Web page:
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What are Touchless Fixtures?

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  • Written By: Michael Pollick
  • Edited By: Lindsay D.
  • Last Modified Date: 03 November 2016
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Building designers and maintenance workers face major challenges when it comes to plumbing fixtures in large public buildings. Some patrons may decide not to flush the toilet or urinal after visiting the bathroom. Others may unknowingly leave harmful bacteria or viruses on the knob of the sink or the handle of the toilet. Vandals may decide to stuff paper products into the fixtures, or deliberately leave the faucets running. Even the most conscientious member of the public must make contact with a knob or handle in order to operate the fixture properly.

In order to address this situation, building designers and engineers in the 1980s began to work on fixtures which would not require a human to touch a possibly contaminated handle or knob. Using infrared sensors to detect users, the first 'touchless fixtures' were installed in sports arenas. These touchless fixtures could be set to flush automatically after contact with the infrared beam was broken. Sinks equipped with infrared sensors could send a signal to shut off water to the faucet after a specified time. Patrons could use the toilet and then wash their hands without touching a single handle.

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From their earliest use in public sports arenas, touchless fixtures became commonplace in hospitals, schools, prisons and hotels. The infrared technology which drives these fixtures continued to evolve as well. Early touchless fixtures depended on a line-of-sight electronic beam to detect the presence or absence of patrons. Sometimes this resulted in a series of unnecessary flushes as patrons moved in and out of the beam's range. A reflective surface such as a mirror or metal door also affected the fixture's performance. Maintenance workers had to avoid activating the beam while cleaning the fixtures. Modern touchless fixtures are more discriminating, using advanced electronic sensors connected to processing units hidden in closets or walls.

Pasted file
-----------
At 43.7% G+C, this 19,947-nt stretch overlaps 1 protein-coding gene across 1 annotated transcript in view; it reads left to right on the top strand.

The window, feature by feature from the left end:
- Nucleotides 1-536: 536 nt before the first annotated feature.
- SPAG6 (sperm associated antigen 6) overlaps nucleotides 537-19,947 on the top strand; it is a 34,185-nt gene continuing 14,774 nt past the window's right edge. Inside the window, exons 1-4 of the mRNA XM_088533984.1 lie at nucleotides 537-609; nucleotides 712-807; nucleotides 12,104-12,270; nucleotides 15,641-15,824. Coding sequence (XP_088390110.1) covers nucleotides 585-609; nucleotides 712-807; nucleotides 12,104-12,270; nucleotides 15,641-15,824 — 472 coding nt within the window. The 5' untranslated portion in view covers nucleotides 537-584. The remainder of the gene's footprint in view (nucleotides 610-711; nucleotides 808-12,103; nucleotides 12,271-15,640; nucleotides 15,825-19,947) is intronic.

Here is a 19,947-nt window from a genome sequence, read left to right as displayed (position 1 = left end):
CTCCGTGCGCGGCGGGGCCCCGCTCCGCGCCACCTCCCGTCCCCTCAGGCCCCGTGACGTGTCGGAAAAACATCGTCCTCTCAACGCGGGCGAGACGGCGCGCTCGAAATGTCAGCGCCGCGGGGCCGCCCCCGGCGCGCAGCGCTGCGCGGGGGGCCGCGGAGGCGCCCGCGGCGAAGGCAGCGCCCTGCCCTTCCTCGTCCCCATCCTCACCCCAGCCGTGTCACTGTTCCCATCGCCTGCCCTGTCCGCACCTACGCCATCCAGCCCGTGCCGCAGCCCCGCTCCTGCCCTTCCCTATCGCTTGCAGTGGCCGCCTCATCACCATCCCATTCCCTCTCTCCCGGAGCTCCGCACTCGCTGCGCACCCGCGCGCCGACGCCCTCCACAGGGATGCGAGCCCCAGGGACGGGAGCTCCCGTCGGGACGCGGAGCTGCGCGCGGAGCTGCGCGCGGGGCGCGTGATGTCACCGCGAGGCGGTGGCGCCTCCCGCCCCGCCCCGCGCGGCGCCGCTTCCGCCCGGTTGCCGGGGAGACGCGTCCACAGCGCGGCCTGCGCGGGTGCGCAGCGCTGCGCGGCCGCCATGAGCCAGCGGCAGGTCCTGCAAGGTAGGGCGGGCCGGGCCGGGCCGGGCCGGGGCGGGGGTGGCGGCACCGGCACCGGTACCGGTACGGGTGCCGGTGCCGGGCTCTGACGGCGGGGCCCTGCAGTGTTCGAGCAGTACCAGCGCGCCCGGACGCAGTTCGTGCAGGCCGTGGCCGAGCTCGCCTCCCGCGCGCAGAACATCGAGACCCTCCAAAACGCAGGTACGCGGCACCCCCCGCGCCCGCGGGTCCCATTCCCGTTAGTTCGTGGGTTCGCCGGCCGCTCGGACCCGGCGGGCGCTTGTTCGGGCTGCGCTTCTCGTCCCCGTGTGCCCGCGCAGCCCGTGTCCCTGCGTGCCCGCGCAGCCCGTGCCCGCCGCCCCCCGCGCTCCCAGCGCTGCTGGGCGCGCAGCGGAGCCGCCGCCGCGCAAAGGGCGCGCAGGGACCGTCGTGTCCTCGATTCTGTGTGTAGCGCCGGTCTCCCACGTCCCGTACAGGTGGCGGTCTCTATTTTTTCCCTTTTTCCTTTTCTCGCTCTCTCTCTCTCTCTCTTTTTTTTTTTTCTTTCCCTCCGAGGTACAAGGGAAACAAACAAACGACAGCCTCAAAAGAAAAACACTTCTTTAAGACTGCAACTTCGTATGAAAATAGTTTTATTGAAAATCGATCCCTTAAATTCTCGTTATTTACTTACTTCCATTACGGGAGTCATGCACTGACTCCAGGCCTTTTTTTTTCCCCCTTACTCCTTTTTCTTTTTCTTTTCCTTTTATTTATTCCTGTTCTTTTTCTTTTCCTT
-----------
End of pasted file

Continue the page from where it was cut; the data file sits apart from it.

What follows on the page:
Touchless fixtures are still primarily used in larger public facilities, where the behavior of individual patrons cannot be anticipated. Even if only one percent of the arena's population decides to leave a hot water faucet running or a toilet unflushed, this can prove to be a costly problem. The initial expense of installing touchless fixtures is often recouped by the savings in paper products, water heating and plumbing repairs.

Smaller facilities and private homes, where the behavior of most guests can be monitored, would probably not benefit as much from the technology. There are touchless fixtures available at a consumer level, but these are primarily intended for high-end kitchens and bathrooms. Ultra-modern homes may use the same infrared presence-sensing technology to activate self-opening doors or security systems, however. The idea of not touching an appliance or fixture in order to operate it does have a futuristic appeal, so touchless technology may become much more common in years to come.

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anon55031
Post 3

@anon29979: I really have to disagree with your theory. While it IS true that using antibacterial soaps, etc. can be very bad, when we talk about toilets and bathroom fixtures we are talking about the potential for e coli and other serious infections, not 'minor' infections. Our bodies cannot build up an immunity to e coli or hepatitis, etc. These can be life-threatening, and are easily spread by poor sanitation practices.

Personally I am paranoid about public bathrooms. I always carry tissues in case there are no paper towels, because I don't want to touch the faucets or doors. Catching something from a toilet seat is unlikely, but touching things with your hands is the most common disease vector.

anon29982
Post 2

I have noted that some public commodes have not been flushed. Another that commode seats in men's restrooms are often wet-if women used these, they would not complain that the seat was up.

anon29979
Post 1

Touchless fixtures are both sad and, strangely, bad for health.

Minor infections such as those which may result from touching a bathroom faucet are unlikely to result in serious health problems, but have an upside in activating our natural defenses. Inoculation against disease works by introducing a small infection which the body then learns to attack and defeat next time.

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